Beirut – Lebanese Prime Minister Najib Mikati opened his government mandate through the gates of Paris and London, trying to discuss the necessary support to overcome the country’s crisis, despite his realization that these countries do not have a solution for Lebanon without stifling reforms. On the other hand, his visits to the Gulf states – led by Saudi Arabia – that are able to help his country and save it from collapse seem postponed until now.
For years, the relationship between Lebanon and the Gulf states has been witnessing a state of apathy and silent tension due to the bias of most of the elites in Lebanon to Hezbollah and behind it Iran, without taking into account the country’s foreign interests and its relations with the Gulf, led by Saudi Arabia.
By postponing contacting the Gulf states and trying to convince them of the government’s independence as much as possible from Iran’s regional arm, Hezbollah, Mikati misses his country’s opportunity to overcome its crises.
Last week, Mikati visited France, where he met President Emmanuel Macron, and then traveled to Britain, where he met many officials. In both countries, the Lebanese Prime Minister heard a unifying statement that “no blank checks, no financial aid without reforms.”
Johnny Mounir: Mikati is waiting for Saudi Arabia to resolve its position on his government, positively or negatively
Political analyst Muhammad Nimr believes that Mikati’s government came as a result of communication between France and Iran, noting that “France does not have sufficient support to save Lebanon, which can only be saved through the Gulf corridor, specifically Saudi Arabia, which historically had the greatest capabilities to extricate the country from its crises.”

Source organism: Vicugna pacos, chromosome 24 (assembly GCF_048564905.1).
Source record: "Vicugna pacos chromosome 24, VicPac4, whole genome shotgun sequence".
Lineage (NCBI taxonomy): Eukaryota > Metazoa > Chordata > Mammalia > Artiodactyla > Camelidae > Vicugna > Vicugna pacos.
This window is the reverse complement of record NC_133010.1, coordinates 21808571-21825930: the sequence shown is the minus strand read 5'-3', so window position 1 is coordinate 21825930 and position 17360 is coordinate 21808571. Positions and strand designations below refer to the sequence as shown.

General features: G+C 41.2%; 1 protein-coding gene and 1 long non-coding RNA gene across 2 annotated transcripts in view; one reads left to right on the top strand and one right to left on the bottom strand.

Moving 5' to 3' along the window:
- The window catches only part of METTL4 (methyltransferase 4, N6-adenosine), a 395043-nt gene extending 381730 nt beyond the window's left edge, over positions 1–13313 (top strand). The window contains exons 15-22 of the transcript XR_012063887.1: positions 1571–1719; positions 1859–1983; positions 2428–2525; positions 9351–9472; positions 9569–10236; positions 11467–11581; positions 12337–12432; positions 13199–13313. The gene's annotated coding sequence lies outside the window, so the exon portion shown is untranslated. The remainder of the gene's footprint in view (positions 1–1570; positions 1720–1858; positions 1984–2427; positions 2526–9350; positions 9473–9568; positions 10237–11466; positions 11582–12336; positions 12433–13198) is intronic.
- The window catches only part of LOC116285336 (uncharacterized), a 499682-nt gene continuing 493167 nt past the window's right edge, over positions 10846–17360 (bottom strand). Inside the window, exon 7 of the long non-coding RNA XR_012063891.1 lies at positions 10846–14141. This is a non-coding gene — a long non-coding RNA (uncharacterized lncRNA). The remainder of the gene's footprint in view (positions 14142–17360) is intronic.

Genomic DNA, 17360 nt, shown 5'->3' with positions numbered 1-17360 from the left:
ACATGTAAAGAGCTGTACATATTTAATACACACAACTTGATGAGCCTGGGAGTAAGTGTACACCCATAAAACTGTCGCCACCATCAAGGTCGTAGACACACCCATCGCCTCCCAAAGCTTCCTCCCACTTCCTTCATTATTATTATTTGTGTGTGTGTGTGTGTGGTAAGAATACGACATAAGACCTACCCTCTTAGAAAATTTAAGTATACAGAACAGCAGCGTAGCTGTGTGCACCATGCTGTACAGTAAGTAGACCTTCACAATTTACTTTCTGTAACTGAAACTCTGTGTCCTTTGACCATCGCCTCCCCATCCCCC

Looking at the country’s history, after the July 2006 war, Lebanon witnessed a Gulf donation to help it; The Gulf people contributed billions of dollars for reconstruction and invested in various infrastructure and development projects, as well as deposits in the Central Bank of Lebanon, not to mention the hundreds of thousands of Lebanese who are still working in the Gulf countries and Saudi Arabia.
The Lebanese government headed by Mikati was formed after 13 months of stumbling after the resignation of the caretaker government headed by Hassan Diab, on the tenth of August last year, 6 days after a catastrophic explosion in the port of Beirut.
The Lebanese hope that the new government will put an end to the severe economic crisis that has hit the country since late 2019, and has led to a financial collapse and a record rise in poverty rates, as well as a shortage of fuel, medicine and other basic commodities.
Since his assignment, Najib Mikati did not make a speech without mentioning the Arab countries with the aim of obtaining their support and support for his government.
Following Mikati’s visit to France, there were growing reports that he would visit the Gulf. To this day, the Prime Minister’s media office has not issued any comment on these conversations and has not set any date for a new foreign visit, but Mikati recently said that “so far, there is no specific visit to Saudi Arabia and Syria.”